MyLymeData & CDC Lyme Disease Maps Paint Different Pictures of Risk
When we launched MyLymeData, we decided to compare the number of Lyme disease cases reported by the CDC with the number of cases enrolled in MyLymeData state-by-state. In states that are not considered by the CDC to be endemic, the number of cases in MyLymeData surpasses those reported by the CDC.
On the map below, the states in blue have a higher number of people enrolled in MyLymeData than are included in total CDC Lyme disease case reports. (In green states, the CDC has more cases.) The differences reflected on the map suggest a broad pattern of underreporting by the CDC of Lyme disease in the South and the West.
There are some important differences in the MyLymeData and the CDC Lyme disease statistics. MyLymeData collects information from participants regardless of when they were infected, while the CDC reports are for the year 2015. However, the MyLymeData cases included in the data collected by that time was 5,776—a far smaller sample size than the CDC’s (38,069). This means that the MyLymeData sample is about one-seventh of the cases reported annually by the CDC. Ordinarily, CDC cases should surpass MyLymeData cases across the board in every state just because their sample is so much larger.
As I explain more fully in the video, this suggests that there is systemic under-reporting by the CDC of Lyme disease in southern and western states.
In total, MyLymeData participants exceed the number of cases reported by the CDC in 24 states, mostly in the South and the West. (Scroll down to see the table.)
Other Sources of Data Confirm Greater Risk of Lyme Disease in the South and the West than CDC Reports.
We then looked at other sources of data suggesting risk–including the number of dogs reported by IDEXX who test positive for Lyme, and the number of patients who requested physician referrals from the International Lyme and Associated Diseases Society in that state. Remarkably, we found that every one of these other sources reflected higher numbers of cases in the South and West than the CDC did—sometimes by a staggering amount. Consider, for example, the number of CDC Lyme disease cases compared to the IDEXX canine cases.
The table below shows how various data sources compare to the 24 states where MyLymeData reports more Lyme disease cases than the CDC reports.
There are, of course, other considerations that the CDC might advance–for example, some people may acquire Lyme disease while traveling to another state. However, the large number of canine cases confirm the existence of Lyme disease bacteria in all states and the geographic expansion of Lyme disease carrying ticks (now in over 50% of US counties where tick studies have been conducted) reflects a growing geographic risk. Even in an area where no black-legged ticks have been identified, the key question is not so much whether the studies indicate they are present, but whether anyone has conducted tick flagging studies in the area.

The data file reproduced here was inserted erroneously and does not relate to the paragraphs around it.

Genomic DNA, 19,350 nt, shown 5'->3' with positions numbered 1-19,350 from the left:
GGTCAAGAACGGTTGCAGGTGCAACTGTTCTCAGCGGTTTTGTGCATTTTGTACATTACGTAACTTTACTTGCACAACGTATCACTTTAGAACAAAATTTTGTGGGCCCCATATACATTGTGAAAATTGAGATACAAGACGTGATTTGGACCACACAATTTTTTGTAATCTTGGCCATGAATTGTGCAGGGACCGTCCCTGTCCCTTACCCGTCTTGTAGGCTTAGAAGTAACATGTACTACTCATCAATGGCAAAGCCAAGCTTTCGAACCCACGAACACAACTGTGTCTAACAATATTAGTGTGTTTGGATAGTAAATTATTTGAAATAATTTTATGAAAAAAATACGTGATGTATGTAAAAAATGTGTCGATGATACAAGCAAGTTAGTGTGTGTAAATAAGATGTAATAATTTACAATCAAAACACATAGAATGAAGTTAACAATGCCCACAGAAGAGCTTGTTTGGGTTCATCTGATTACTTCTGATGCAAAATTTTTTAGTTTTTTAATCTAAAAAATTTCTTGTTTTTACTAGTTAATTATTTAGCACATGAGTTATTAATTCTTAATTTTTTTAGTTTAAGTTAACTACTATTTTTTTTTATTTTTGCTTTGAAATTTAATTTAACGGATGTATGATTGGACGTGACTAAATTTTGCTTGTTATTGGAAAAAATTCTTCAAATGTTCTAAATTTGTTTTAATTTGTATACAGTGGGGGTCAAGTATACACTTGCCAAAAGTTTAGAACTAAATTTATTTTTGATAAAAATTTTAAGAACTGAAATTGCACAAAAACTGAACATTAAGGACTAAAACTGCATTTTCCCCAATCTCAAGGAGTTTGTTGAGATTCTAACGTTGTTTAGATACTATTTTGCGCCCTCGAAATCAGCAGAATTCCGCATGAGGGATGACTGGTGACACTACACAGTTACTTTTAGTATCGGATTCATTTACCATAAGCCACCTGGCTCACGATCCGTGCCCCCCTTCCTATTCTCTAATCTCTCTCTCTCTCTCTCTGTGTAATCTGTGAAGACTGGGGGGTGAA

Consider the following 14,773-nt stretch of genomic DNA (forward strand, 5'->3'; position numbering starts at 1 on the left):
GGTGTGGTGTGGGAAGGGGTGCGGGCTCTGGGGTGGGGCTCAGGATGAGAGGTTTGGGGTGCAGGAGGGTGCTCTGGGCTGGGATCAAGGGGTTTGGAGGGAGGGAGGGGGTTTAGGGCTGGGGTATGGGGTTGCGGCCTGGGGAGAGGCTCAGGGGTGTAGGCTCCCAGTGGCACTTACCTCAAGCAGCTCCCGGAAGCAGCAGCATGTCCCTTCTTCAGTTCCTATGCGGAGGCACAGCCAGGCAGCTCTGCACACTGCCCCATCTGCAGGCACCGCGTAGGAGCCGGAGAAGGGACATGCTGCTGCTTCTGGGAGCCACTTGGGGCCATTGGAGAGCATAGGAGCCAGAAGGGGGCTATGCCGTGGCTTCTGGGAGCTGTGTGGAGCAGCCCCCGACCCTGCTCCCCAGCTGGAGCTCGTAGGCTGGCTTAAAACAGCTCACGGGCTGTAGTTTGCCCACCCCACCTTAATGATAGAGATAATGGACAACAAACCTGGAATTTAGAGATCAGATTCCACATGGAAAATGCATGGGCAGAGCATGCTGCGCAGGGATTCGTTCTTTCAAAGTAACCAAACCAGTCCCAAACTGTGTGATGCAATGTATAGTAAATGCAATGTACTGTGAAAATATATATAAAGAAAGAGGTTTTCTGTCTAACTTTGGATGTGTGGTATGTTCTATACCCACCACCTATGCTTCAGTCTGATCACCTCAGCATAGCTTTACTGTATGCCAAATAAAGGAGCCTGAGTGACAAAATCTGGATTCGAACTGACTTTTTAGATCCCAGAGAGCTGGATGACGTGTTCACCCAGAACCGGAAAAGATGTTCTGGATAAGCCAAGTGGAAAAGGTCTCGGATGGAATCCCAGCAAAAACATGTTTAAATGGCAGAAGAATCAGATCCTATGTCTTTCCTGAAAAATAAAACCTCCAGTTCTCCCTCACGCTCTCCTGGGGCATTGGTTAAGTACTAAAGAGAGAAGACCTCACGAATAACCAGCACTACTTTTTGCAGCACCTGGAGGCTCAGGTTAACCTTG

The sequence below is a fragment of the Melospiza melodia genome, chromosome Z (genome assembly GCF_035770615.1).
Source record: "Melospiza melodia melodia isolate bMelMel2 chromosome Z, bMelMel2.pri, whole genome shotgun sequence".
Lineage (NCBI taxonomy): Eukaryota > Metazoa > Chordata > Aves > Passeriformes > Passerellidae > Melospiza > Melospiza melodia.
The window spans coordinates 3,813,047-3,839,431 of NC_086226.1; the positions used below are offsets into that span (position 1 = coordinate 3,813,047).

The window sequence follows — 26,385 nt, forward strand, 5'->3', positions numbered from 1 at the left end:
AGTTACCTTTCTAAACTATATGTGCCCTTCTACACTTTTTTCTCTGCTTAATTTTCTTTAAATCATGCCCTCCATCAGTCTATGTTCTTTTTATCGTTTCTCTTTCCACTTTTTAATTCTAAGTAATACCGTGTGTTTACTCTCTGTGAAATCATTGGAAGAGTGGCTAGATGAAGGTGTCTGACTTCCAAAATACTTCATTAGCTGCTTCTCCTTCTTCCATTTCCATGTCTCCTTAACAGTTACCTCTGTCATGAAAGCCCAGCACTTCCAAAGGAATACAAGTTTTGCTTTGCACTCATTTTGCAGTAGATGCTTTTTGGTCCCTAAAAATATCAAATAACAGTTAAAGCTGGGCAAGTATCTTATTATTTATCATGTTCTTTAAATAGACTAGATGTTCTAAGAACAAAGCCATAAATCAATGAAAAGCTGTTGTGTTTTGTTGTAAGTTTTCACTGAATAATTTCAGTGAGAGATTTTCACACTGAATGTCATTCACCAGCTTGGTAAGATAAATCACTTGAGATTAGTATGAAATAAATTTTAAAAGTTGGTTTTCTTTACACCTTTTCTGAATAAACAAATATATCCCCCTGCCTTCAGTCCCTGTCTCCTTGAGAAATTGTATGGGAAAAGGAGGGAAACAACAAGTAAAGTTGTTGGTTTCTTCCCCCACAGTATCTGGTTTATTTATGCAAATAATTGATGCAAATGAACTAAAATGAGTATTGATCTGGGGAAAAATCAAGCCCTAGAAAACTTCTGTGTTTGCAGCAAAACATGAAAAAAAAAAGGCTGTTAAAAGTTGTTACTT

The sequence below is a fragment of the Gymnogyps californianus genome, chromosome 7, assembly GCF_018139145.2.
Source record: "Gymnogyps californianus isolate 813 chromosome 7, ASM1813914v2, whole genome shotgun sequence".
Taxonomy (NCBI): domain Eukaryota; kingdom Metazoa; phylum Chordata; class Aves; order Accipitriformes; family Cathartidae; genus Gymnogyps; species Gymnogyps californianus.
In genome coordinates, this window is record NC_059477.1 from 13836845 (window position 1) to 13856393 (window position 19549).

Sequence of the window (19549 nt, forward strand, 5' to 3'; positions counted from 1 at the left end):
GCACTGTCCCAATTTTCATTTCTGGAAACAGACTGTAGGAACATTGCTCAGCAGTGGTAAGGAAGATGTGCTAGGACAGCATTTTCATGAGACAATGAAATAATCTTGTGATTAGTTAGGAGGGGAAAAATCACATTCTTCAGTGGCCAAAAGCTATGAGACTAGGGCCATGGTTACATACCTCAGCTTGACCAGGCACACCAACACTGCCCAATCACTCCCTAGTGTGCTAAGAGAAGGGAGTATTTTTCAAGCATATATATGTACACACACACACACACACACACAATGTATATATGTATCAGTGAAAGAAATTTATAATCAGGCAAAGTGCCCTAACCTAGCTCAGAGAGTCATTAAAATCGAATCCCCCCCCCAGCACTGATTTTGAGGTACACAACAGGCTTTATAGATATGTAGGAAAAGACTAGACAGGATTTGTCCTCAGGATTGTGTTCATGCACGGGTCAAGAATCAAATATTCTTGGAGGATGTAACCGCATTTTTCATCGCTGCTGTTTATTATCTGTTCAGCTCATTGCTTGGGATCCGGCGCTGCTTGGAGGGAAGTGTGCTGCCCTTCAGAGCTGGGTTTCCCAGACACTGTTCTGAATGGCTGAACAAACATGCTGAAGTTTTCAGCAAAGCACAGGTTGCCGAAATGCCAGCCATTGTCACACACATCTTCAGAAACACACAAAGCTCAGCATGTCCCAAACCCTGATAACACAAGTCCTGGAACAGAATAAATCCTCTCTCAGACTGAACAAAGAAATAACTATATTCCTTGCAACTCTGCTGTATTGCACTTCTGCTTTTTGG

A recent big data study using insurance data claims for patients with Lyme also confirms an expanded reach. For example, North Caroline is in the top 5 states for Lyme disease related insurance claims, but it is not in the CDC top 14 states.
What this data makes clear is that while Lyme disease is not everywhere, it could be anywhere.Click to tweet
When we enjoy the outdoors or let pets who have been outdoors into our homes, we should be mindful of hitchhiking ticks who are looking for a blood meal and take appropriate precautions. Important points to remember:
- There are no “safe” states when it comes to Lyme disease.
- CDC surveillance statistics underestimate the risk of Lyme, particularly in the South and West.
- The IDEXX Canine maps are the best indicator of risk in a given area.
- Centers for Disease Control and Prevention, Reported cases of Lyme disease by state or locality, 2005-2015. CDC cases are the total of confirmed and probable for 2015. https://www.cdc.gov/lyme/stats/tables.html
- The MyLymeData participant data was taken from Phase 1 and a portion of Phase 2 of the survey project.
- The physician referral request data was graciously provided by the International Lyme and Associated Diseases Society.
- The IDEXX canine data is based on their 5-year rolling average data provided on their website. http://www.dogsandticks.com/map/2012/
The MyLymeData Viz Blog is written by Lorraine Johnson, JD, MBA, who is the Chief Executive Officer of LymeDisease.org. You can contact her at firstname.lastname@example.org. On Twitter, follow her @lymepolicywonk. If you have not signed up for our patient-centered big data project, MyLymeData, please register now.